I Was Wrong and I'm Sorry
I'm sorry. I was wrong. I was thinking about myself. I wasn't really listening. I didn't know what to say, so I said nothing.
Tomorrow I'll be teaching the third week of my new Bible study: All My Friends Have Issues: Building Remarkable Relationships Among Imperfect Women. This week is on apologizing and making amends. It's called "You Can Be Right or You Can Be Friends." I anticipate that it might be a bit of a tough lesson. Because saying we're sorry can be extremely risky; it makes us very vulnerable. We might not receive forgiveness. We might be accused of further wrong doing. But what I pray for the women in my study is that they will learn to do it anyway, and also offer grace to those who make amends to them. And I want to encourage them that we need to say "I'm sorry," not just for outright sin, but for missing the mark -- the small failures to love well that we may do unintentionally.
Since I read Latasha Richardson's book Be the Bridge: Pursuing God's Heart for Racial Reconciliation in January, I've been wanting the write something about Black History month -- but I couldn't quite find the right message that I wanted to speak. And then I sat down to post on social media today about making amends and apologizing to our friends, and I suddenly knew what I wanted to say.
To the Black community: I'm sorry. I was wrong. I was thinking about myself. I wasn't really listening. I didn't know what to say, so I said nothing.
Richardson's book opened my eyes to the fact that there was a 100 year gap in my education of Black rights in America. In school, I was taught about slavery and emancipation in the 1860s, and then the civil rights movement in the 1960s. I cried through that book. White friends, please read it. She teaches us how to lament over what our Black brothers and sisters have suffered -- both micro-agressions (to the individual) and systematic racism -- and how reconciliation requires those of us with white privilege to acknowledge our part in perpetuating it.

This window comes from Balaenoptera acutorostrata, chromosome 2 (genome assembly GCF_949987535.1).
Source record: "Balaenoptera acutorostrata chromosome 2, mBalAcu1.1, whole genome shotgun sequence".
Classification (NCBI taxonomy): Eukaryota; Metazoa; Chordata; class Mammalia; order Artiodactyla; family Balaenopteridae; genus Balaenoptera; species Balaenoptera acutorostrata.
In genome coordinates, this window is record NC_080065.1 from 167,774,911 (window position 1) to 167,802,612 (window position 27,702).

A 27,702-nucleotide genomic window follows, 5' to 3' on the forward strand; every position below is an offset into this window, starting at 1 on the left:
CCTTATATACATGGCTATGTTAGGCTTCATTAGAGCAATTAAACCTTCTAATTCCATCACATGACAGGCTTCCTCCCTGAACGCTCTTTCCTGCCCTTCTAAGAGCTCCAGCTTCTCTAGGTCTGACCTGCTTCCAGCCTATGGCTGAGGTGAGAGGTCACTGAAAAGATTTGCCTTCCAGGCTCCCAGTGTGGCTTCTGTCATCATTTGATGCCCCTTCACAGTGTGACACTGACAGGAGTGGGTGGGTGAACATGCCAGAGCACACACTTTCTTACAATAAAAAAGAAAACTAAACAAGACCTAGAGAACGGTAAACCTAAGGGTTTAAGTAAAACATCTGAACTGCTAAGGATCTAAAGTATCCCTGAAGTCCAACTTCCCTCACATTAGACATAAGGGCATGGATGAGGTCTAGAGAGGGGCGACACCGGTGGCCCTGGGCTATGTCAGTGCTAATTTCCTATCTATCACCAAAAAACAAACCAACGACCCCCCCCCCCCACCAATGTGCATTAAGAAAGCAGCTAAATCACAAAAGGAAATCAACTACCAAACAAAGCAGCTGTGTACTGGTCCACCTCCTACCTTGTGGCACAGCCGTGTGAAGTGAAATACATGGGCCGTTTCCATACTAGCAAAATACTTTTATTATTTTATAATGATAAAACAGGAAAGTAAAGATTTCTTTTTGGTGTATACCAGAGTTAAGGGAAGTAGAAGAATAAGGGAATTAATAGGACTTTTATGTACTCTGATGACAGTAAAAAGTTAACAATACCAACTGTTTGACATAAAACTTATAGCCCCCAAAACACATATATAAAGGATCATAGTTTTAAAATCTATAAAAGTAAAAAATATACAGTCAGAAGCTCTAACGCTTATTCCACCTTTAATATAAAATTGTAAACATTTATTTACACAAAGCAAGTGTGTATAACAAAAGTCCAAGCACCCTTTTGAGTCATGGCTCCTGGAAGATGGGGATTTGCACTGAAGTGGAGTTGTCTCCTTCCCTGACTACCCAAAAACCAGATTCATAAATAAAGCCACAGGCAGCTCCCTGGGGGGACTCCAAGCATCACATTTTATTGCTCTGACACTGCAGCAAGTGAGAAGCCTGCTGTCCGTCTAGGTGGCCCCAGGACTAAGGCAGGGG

So I want to say to the Black community what I am teaching women to say to their friends.
I'm sorry. I'm sorry for what you have suffered. I'm sorry for all the ways you were blocked through micro-aggressions and municipal laws from increasing your wealth through property ownership; for how you have been stereotyped by the media and profiled by law enforcement; incarcerated at higher rates for the same crimes as White people; and denied justice in countless ways.
I was wrong. I've been wrong in things I have thought and said. I'm afraid to even put this in print, but when I have seen a Black family in Target or in a restaurant or at my church, I've made a purposeful effort to smile at them. I want them to know I'm not prejudice. That I'm okay with them. And what right have I to be okay with them, and them not okay with me.
I was thinking about myself when I did that.
I didn't really listen. I've never investigated institutionalized racism. I haven't intentionally seen Black movies. I haven't been interested in a deeper understanding of what my brothers and sisters have gone through. Especially how the church has stood by or even perpetuated racism.
I didn't know what to say, so I said nothing. I've been afraid to speak up in case I said something wrong. I have heard people make racist remarks and not stood up to them. I want to do better. I want to learn how to talk about this so that my voice can help bring comfort and reconciliation, and so I can raise my girls to do better than I have.
It's such a sad and scary political climate out there. So many voices are trying to convince that they are right. Well, we can be right, or we can be humble. We can be right, or we can be good listeners. We can be right, or we can be reconciled. Let's listen better today. Let's admit where we've been wrong. And let's forgive each other if we can.